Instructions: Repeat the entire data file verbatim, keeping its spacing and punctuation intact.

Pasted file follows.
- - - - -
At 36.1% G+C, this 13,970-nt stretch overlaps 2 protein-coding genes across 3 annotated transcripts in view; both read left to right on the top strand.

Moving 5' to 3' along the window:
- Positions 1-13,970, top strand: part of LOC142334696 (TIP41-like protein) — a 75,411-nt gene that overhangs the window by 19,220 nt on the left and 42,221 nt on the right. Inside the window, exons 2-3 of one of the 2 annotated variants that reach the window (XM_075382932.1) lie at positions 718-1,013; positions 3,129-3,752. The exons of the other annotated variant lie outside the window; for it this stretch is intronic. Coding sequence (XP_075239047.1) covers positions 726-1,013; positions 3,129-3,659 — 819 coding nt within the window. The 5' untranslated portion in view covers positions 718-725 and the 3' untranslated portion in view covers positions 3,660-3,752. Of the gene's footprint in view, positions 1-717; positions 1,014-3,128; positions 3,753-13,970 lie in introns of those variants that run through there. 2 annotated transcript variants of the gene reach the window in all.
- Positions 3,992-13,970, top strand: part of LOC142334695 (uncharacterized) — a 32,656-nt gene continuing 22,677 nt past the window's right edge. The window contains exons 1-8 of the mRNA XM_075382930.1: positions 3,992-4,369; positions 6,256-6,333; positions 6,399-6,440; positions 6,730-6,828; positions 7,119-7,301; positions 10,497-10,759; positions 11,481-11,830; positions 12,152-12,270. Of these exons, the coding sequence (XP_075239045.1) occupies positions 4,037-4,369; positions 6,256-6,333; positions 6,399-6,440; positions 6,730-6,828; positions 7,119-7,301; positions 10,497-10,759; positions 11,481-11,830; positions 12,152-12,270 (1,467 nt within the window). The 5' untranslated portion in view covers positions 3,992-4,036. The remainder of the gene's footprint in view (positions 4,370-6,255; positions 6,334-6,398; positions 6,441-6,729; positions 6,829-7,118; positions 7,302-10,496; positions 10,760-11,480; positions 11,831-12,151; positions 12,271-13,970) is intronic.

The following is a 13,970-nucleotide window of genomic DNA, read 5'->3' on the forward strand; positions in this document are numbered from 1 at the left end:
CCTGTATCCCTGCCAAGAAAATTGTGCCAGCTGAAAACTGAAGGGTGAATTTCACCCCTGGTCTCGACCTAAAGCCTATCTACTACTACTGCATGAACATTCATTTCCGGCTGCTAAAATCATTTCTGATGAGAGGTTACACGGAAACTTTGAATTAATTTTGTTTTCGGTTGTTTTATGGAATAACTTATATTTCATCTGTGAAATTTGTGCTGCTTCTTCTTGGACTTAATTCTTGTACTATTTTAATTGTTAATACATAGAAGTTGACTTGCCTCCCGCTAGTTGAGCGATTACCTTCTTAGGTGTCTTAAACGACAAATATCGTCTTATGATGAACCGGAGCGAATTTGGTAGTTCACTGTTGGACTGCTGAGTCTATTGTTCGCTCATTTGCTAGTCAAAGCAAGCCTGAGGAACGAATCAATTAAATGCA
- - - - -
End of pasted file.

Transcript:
At 36.1% G+C, this 13,970-nt stretch overlaps 2 protein-coding genes across 3 annotated transcripts in view; both read left to right on the top strand.

Moving 5' to 3' along the window:
- Positions 1-13,970, top strand: part of LOC142334696 (TIP41-like protein) — a 75,411-nt gene that overhangs the window by 19,220 nt on the left and 42,221 nt on the right. Inside the window, exons 2-3 of one of the 2 annotated variants that reach the window (XM_075382932.1) lie at positions 718-1,013; positions 3,129-3,752. The exons of the other annotated variant lie outside the window; for it this stretch is intronic. Coding sequence (XP_075239047.1) covers positions 726-1,013; positions 3,129-3,659 — 819 coding nt within the window. The 5' untranslated portion in view covers positions 718-725 and the 3' untranslated portion in view covers positions 3,660-3,752. Of the gene's footprint in view, positions 1-717; positions 1,014-3,128; positions 3,753-13,970 lie in introns of those variants that run through there. 2 annotated transcript variants of the gene reach the window in all.
- Positions 3,992-13,970, top strand: part of LOC142334695 (uncharacterized) — a 32,656-nt gene continuing 22,677 nt past the window's right edge. The window contains exons 1-8 of the mRNA XM_075382930.1: positions 3,992-4,369; positions 6,256-6,333; positions 6,399-6,440; positions 6,730-6,828; positions 7,119-7,301; positions 10,497-10,759; positions 11,481-11,830; positions 12,152-12,270. Of these exons, the coding sequence (XP_075239045.1) occupies positions 4,037-4,369; positions 6,256-6,333; positions 6,399-6,440; positions 6,730-6,828; positions 7,119-7,301; positions 10,497-10,759; positions 11,481-11,830; positions 12,152-12,270 (1,467 nt within the window). The 5' untranslated portion in view covers positions 3,992-4,036. The remainder of the gene's footprint in view (positions 4,370-6,255; positions 6,334-6,398; positions 6,441-6,729; positions 6,829-7,118; positions 7,302-10,496; positions 10,760-11,480; positions 11,831-12,151; positions 12,271-13,970) is intronic.

The following is a 13,970-nucleotide window of genomic DNA, read 5'->3' on the forward strand; positions in this document are numbered from 1 at the left end:
CCTGTATCCCTGCCAAGAAAATTGTGCCAGCTGAAAACTGAAGGGTGAATTTCACCCCTGGTCTCGACCTAAAGCCTATCTACTACTACTGCATGAACATTCATTTCCGGCTGCTAAAATCATTTCTGATGAGAGGTTACACGGAAACTTTGAATTAATTTTGTTTTCGGTTGTTTTATGGAATAACTTATATTTCATCTGTGAAATTTGTGCTGCTTCTTCTTGGACTTAATTCTTGTACTATTTTAATTGTTAATACATAGAAGTTGACTTGCCTCCCGCTAGTTGAGCGATTACCTTCTTAGGTGTCTTAAACGACAAATATCGTCTTATGATGAACCGGAGCGAATTTGGTAGTTCACTGTTGGACTGCTGAGTCTATTGTTCGCTCATTTGCTAGTCAAAGCAAGCCTGAGGAACGAATCAATTAAATGCA